Adopting a Non-Earthcentric View

One of many ways astrobiology progressed over the last decade

It's a big Universe out there. (NASA/ ESA / STScI)
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In deciding whether to come out with a revised version of a previously published work, authors always have to ask themselves: Is there enough new information to warrant a rewrite? In the case of Louis Irwin’s and my new book, Life in the Universe: Expectations and Constraints, that was easy. The field of astrobiology has advanced by leaps and bounds since our last edition came out 10 years ago.

This new, third edition, for example, highlights the current intense discussion over where life on Earth originated. Did it occur at an oceanic hydrothermal vent? In volcanic hydrothermal pools on land, or tidal flats, or even in sea ice?

In the last few years, the discovery of thousands of exoplanets has sparked a revolution in our thinking about possible life outside our own Solar System. We have even started to detect the first exomoons. That prompted Irwin and I to add a new chapter on exoplanets, and to lay out the future observations and technologies that will allow us to conclude whether an exoplanet is habitable or not. These methods can be applied to studying Proxima Centauri b, Kepler 452b, and Kapetyn b, just to name three of the most exciting candidates.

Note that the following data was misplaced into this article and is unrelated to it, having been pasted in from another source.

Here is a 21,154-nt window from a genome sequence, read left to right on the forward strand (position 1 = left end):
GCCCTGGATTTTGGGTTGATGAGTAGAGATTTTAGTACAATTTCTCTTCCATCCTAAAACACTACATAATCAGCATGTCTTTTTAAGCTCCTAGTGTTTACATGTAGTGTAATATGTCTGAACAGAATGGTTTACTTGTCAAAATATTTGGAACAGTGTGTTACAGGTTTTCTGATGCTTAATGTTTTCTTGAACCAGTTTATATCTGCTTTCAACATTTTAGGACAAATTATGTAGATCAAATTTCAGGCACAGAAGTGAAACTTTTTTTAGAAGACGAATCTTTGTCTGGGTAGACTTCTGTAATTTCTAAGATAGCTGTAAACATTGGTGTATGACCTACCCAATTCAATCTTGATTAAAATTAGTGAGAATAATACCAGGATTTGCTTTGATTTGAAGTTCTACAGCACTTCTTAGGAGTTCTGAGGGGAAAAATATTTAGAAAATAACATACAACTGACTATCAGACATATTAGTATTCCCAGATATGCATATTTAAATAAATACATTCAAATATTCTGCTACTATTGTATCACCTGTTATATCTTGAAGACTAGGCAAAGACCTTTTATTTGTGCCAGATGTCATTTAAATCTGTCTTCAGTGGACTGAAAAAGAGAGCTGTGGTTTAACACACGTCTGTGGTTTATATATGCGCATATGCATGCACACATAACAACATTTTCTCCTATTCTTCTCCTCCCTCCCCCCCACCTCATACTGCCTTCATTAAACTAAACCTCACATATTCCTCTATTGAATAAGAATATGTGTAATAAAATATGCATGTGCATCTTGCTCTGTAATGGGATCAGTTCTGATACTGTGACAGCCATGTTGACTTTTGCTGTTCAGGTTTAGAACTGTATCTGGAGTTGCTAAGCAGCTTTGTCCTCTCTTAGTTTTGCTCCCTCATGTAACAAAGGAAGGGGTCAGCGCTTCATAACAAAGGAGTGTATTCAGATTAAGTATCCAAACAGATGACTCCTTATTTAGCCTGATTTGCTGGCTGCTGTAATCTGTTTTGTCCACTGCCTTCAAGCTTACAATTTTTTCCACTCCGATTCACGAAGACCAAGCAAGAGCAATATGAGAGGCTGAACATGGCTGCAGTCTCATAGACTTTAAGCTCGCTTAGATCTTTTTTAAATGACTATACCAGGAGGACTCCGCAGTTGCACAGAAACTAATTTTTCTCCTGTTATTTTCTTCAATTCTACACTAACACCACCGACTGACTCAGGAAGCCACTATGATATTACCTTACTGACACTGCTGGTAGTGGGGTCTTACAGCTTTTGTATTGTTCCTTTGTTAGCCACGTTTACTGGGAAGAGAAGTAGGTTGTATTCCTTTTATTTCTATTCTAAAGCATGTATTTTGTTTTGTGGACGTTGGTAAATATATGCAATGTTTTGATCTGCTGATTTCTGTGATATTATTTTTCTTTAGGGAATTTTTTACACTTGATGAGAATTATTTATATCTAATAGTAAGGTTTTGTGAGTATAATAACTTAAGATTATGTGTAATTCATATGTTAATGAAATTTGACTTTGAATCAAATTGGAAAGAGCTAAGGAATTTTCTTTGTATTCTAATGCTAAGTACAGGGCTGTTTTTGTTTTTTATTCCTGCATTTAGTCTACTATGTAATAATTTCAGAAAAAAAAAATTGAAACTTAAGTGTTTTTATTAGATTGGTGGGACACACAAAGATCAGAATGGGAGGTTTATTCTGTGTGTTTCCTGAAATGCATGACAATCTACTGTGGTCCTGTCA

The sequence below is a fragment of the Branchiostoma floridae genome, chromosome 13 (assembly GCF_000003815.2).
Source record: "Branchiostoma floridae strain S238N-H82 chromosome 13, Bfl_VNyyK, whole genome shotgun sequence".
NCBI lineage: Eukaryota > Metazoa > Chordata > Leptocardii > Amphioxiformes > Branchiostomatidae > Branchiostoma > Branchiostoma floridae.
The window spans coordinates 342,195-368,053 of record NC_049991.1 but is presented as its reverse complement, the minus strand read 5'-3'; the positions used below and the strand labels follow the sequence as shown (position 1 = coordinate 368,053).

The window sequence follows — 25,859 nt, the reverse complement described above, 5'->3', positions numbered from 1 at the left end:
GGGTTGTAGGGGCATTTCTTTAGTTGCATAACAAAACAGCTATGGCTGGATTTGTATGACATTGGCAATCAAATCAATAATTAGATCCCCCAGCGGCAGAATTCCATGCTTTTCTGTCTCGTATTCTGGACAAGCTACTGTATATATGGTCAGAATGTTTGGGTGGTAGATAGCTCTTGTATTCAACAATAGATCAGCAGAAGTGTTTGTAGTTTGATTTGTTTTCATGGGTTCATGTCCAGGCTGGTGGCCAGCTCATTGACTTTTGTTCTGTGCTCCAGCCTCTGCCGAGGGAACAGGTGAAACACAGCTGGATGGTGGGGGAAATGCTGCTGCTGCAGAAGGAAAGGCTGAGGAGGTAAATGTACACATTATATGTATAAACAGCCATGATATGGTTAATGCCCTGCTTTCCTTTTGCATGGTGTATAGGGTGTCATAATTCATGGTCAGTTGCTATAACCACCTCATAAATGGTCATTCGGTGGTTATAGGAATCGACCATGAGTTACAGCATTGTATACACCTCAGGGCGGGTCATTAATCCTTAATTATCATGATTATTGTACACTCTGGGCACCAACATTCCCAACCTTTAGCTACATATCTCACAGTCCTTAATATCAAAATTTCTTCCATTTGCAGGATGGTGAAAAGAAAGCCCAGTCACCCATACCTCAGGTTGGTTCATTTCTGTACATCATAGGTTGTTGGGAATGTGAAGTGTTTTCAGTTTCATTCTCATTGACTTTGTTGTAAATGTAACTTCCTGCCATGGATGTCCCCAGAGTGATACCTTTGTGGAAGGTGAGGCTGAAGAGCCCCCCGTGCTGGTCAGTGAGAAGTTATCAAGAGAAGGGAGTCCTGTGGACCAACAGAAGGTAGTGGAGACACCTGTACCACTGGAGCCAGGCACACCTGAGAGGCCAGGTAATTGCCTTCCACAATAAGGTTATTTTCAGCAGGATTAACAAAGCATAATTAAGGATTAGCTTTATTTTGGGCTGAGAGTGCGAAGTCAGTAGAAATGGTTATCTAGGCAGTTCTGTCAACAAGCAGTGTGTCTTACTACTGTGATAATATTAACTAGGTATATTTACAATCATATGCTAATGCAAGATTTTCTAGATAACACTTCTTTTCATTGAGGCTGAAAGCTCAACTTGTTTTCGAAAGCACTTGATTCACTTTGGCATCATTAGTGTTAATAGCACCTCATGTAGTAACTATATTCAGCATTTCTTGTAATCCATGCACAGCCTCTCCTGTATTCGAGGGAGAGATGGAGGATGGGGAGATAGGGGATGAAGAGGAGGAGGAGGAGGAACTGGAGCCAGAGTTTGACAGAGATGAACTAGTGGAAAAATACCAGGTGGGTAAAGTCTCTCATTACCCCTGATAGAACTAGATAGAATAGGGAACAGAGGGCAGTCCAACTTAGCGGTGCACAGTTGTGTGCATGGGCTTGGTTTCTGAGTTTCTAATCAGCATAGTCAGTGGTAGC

The question of whether we have already discovered extraterrestrial life also took some exciting turns over the last decade. Previous assessments and interpretations of results from the Viking life detection experiments and analyses of the Martian meteorite ALH84001 may have to be revised based on new discoveries, such as the confirmed existence of indigenous organic compounds on Mars.

Even SETI—the search for signs of extraterrestrial intelligence—has seen new developments, including renewed discussions of the famous Wow! Signal and the question of whether Fast Radio Bursts are of natural or artificial origin. We’ve also seen heated debates over METI, or the attempt to initiate contact with extraterrestrial civilizations.

We’ve even included in this new edition ideas that were once considered outlandish, such as the notion of life based on a shadow biosphere on Earth, crystalline life, and Clement Vidal’s suggestion of stellivores.

As in the previous versions, the goal in this third edition of our book was to avoid as much as possible being Earth-centric, and to think as broadly as possible about the phenomenon of “life” and where we might find it in the Universe.

About Dirk Schulze-Makuch
Dirk Schulze-Makuch

Dirk Schulze-Makuch is a Professor at the Technical University Berlin, Germany, and an Adjunct Professor at Arizona State University and Washington State University. He has published seven books and nearly 200 scientific papers related to astrobiology and planetary habitability. His latest book (2017) is The Cosmic Zoo: Complex Life on Many Worlds.

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